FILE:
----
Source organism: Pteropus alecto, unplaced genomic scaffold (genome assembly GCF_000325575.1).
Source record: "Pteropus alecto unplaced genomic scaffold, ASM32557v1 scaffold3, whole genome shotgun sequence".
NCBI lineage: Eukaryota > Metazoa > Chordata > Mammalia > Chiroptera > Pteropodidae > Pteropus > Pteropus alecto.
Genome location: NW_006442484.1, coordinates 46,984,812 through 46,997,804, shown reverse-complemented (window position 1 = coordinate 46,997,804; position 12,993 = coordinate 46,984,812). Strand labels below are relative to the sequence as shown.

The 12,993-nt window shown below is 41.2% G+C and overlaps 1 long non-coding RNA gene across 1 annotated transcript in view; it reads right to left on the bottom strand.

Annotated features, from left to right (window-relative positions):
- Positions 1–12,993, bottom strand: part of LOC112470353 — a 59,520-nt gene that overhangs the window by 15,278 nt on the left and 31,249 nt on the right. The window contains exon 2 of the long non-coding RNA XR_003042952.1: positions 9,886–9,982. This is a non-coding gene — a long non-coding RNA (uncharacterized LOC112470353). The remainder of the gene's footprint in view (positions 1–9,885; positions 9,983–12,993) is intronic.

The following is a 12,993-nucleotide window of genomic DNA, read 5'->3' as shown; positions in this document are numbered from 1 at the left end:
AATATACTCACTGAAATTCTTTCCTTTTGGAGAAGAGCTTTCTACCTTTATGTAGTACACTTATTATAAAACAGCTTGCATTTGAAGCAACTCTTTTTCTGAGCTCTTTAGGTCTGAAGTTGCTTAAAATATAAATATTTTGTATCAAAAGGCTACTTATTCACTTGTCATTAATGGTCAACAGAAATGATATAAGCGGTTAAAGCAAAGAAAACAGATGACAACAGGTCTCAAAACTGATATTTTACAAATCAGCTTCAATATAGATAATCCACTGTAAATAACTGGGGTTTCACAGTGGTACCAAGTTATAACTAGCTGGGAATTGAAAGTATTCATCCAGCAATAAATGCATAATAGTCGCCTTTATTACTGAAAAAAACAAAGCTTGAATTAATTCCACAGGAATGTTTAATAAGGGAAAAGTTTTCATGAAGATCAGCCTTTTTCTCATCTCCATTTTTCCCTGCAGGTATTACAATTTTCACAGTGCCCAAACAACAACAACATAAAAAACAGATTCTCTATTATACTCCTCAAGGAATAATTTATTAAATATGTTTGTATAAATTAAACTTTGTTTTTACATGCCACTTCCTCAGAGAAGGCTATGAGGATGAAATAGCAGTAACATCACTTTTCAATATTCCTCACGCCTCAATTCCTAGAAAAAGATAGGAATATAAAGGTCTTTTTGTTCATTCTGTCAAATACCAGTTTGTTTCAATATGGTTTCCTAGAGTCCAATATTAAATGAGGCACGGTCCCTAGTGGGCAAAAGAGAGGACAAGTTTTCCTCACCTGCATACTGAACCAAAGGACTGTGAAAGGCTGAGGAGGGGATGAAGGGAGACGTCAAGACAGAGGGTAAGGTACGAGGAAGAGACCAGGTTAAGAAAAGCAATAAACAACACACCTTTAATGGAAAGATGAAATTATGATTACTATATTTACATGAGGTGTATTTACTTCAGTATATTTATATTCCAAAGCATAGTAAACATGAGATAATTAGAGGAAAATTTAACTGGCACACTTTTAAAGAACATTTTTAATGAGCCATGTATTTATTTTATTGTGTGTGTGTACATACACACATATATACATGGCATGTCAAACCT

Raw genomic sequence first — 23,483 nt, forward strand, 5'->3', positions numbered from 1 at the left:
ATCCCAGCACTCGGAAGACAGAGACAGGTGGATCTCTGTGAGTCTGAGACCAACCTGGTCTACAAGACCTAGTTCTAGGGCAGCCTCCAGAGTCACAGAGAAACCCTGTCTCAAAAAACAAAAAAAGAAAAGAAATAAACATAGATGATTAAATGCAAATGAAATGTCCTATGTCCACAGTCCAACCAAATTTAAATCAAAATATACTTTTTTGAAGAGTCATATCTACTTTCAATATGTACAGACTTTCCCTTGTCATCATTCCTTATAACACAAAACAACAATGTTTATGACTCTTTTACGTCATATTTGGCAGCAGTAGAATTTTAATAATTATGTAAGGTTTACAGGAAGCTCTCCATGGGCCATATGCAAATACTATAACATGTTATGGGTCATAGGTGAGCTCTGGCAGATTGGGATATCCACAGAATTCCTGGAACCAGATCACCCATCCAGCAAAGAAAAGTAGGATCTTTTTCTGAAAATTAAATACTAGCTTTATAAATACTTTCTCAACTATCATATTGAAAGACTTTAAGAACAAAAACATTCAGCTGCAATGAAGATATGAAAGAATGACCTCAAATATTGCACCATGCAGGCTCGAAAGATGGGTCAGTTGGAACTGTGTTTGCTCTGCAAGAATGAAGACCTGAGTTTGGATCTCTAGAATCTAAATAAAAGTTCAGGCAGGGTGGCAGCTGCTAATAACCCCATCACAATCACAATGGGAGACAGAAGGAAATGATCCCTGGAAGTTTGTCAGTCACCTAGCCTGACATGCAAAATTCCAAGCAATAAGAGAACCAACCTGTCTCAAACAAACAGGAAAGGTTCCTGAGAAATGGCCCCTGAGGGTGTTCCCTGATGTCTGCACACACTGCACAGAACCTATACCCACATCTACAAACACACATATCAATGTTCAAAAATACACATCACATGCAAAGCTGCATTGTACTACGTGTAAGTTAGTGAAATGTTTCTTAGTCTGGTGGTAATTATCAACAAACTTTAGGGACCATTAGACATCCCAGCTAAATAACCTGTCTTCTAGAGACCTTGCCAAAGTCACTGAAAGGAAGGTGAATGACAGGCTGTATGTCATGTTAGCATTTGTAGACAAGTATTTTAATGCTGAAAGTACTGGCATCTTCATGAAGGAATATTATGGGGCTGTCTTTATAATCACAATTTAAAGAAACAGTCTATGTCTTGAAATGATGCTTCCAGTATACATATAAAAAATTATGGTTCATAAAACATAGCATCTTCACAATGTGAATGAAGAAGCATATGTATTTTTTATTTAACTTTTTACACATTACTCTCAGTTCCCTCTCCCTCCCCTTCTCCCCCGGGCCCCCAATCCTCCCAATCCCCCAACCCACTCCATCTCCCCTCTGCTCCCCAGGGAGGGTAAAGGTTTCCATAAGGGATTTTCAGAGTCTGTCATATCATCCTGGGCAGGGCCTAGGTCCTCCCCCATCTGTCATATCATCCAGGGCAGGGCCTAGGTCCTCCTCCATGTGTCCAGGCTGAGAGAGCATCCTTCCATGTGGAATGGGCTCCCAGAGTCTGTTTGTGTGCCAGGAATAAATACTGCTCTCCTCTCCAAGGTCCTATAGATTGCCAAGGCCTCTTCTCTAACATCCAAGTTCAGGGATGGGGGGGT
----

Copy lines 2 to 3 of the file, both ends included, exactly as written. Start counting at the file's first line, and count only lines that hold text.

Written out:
Source record: "Pteropus alecto unplaced genomic scaffold, ASM32557v1 scaffold3, whole genome shotgun sequence".
NCBI lineage: Eukaryota > Metazoa > Chordata > Mammalia > Chiroptera > Pteropodidae > Pteropus > Pteropus alecto.